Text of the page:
Computational Auditory Scene Analysis ("CASA")

In human hearing, when two or more sounds occur at the same time, the various frequency components from each sound are received by the ear at basically the same time. This presents the problem of determining which components should be grouped together and identified as the same sound. To manage this, the human hearing system evaluates acoustic energy based on an array of characteristics or “cues” – such as pitch, frequency, intensity, onset, spatial location, and duration – which are coded in a rapid-fire series of electrical signals that the brain can recognize. The auditory areas of the brain can then sort and group the acoustic information to perceive a sound from one particular source or event. Through these cues, acoustic elements can also be grouped and linked together in time, producing an auditory stream, which can be interpreted as arising from the same sound-generating event, so we can perceive a dog barking, a person talking, or a piano playing.

The processes that allow the human auditory system to perceive and organize sound, are known as “Auditory Scene Analysis” or ASA, which is a term first coined by psychologist Albert Bregman to define the principles the human auditory system employs to organize acoustic inputs into perceptually meaningful elements. Through ASA, we can accurately group sounds – even when comprised of multiple frequencies, as in music, or when heard simultaneously – and avoid blending sources that should be perceived as coming from separate sound sources or events. As a result, ASA allows you to correctly distinguish and identify a sound of interest, like a voice, from other noise sources. For example, we can reject all the other voices, music and noise at a party, in order to selectively listen to just one conversation.

This is a well-known illustration of ASA, often referred to as the “cocktail party effect”. The “cocktail party effect” illustrates our ability to focus attention on one person talking, or a single noise source, and block out the surrounding noise. This same ability enables us to hear and converse even in a noisy place, such as a crowded café or a busy street.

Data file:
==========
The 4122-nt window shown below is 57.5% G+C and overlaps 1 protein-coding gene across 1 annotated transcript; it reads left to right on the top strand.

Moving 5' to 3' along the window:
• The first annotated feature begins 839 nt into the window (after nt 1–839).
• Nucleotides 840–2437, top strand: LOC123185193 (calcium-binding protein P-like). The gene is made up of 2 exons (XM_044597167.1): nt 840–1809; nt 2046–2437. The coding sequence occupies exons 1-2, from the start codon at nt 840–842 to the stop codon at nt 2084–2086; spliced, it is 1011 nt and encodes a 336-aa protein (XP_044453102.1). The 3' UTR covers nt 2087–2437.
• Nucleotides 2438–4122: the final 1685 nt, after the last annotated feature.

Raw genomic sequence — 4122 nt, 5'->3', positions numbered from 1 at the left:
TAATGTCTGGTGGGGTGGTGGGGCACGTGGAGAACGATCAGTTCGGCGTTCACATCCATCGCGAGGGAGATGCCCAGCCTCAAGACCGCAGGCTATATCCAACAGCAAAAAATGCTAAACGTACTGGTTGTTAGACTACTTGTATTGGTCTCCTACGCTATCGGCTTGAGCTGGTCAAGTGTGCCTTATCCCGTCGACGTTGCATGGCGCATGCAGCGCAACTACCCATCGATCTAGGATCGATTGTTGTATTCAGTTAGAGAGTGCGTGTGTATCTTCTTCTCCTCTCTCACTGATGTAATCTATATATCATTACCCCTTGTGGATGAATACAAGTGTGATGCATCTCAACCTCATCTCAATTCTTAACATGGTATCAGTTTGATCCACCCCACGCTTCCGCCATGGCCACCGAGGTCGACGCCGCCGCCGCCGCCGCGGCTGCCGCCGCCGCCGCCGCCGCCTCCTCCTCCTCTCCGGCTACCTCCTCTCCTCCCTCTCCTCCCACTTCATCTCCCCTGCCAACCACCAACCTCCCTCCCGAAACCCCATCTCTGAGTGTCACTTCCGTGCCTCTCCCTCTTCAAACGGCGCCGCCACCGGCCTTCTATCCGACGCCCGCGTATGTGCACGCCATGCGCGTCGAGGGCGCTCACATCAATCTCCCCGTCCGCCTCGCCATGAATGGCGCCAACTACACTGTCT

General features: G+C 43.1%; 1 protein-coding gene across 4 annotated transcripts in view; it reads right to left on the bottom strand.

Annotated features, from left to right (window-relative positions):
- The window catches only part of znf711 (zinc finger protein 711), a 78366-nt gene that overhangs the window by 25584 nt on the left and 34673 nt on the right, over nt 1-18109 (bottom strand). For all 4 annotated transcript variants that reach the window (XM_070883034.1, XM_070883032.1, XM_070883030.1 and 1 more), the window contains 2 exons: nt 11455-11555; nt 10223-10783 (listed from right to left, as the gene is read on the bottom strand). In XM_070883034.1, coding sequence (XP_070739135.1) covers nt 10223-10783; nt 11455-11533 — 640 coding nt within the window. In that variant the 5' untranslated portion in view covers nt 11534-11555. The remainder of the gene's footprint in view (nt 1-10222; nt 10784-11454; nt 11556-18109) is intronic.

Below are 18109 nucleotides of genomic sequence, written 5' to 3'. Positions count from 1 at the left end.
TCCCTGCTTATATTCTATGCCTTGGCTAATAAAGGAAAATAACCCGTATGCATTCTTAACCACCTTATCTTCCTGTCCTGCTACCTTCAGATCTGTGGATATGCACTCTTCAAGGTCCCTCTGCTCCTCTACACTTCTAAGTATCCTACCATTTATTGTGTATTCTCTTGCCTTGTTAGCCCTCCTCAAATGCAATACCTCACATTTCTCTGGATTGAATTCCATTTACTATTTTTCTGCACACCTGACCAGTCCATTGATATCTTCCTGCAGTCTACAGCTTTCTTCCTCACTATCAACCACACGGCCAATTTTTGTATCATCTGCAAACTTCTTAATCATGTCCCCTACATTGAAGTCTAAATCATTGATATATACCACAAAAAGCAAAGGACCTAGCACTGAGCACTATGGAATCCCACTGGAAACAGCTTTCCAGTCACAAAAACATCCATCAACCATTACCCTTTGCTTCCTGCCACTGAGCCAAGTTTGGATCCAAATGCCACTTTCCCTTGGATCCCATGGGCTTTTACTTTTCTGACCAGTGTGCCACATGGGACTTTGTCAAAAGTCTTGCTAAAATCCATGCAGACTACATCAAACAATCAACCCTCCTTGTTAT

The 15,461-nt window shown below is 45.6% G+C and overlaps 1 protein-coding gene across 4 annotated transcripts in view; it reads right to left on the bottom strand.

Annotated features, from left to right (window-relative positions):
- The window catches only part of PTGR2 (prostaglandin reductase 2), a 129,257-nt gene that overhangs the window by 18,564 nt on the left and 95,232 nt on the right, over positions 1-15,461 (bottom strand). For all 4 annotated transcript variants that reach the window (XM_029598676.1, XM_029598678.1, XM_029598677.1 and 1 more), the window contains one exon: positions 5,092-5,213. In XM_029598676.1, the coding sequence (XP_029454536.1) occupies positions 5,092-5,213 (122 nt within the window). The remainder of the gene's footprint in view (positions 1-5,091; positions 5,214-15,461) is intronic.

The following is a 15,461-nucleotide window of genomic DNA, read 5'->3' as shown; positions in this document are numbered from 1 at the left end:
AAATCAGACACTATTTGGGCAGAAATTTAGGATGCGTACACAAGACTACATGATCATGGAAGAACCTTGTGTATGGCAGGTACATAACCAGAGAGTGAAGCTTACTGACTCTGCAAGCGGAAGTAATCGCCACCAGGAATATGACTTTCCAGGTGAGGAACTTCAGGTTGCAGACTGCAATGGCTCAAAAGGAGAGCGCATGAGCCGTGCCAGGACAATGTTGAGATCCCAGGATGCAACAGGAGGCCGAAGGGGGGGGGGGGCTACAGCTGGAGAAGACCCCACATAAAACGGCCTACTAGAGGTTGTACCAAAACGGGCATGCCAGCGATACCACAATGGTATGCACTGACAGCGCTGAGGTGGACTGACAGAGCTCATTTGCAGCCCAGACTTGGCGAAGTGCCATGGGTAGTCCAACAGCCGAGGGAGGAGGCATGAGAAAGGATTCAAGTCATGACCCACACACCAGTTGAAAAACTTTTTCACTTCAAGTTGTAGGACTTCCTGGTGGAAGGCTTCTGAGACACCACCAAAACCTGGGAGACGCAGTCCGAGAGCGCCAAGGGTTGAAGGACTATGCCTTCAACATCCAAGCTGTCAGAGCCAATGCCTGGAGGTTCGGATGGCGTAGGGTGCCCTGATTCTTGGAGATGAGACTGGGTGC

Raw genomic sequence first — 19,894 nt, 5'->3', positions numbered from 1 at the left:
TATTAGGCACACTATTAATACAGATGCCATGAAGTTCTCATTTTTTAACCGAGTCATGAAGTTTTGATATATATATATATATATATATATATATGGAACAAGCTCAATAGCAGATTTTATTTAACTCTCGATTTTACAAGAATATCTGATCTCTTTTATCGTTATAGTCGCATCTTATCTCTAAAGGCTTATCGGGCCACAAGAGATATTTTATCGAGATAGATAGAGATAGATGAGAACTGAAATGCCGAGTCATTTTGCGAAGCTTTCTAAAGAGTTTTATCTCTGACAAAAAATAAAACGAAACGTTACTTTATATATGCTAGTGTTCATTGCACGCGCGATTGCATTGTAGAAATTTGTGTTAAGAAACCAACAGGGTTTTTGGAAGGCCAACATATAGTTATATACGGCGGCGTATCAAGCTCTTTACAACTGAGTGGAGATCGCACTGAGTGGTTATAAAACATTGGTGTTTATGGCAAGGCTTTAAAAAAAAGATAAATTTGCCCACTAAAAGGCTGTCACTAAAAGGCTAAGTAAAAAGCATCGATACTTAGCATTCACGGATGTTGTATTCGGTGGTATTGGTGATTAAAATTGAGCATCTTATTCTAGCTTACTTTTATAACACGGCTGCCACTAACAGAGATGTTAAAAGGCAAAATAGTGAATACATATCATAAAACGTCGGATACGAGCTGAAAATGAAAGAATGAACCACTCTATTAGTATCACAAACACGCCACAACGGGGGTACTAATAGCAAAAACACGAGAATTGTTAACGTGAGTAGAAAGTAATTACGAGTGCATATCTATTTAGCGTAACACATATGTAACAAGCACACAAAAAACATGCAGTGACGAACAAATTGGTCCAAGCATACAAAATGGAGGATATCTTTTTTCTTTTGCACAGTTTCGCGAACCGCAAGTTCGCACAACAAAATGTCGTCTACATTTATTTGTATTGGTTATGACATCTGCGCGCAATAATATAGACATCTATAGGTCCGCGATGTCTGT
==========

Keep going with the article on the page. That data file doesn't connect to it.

Audience is a pioneer in developing commercial products based on the principles of ASA, employing the science of “Computational Auditory Scene Analysis” or CASA – the field of study that attempts to recreate sound source separation in the same manner as human hearing in machines. Using CASA, Audience’s earSmart Advanced Voice processor is able to mimic the processes of human hearing to accurately characterize and group complex mixtures of sound into “sources”, based on a diverse list of cues such as pitch, onset/offset time, spatial location and harmonicity. The processor evaluates these groupings to correctly identify and isolate the primary voice signal or conversation. Dozens of grouping principles underlie CASA. But these can be broadly categorized into those that operate across time, and those that operate across frequency. In addition, learned patterns play an important role. The job of CASA is to group incoming sensory information to form an accurate representation of the environmental sounds. Regardless of whether a sound source is steady and constant, or transitory and moving, a CASA based system handles each effectively. But before these processes can take place, the sound signals collected by the two microphones and arriving to the earSmart voice processor must be digitized and then transformed to the frequency domain. We accomplish this transformation through the Fast Cochlea Transform™.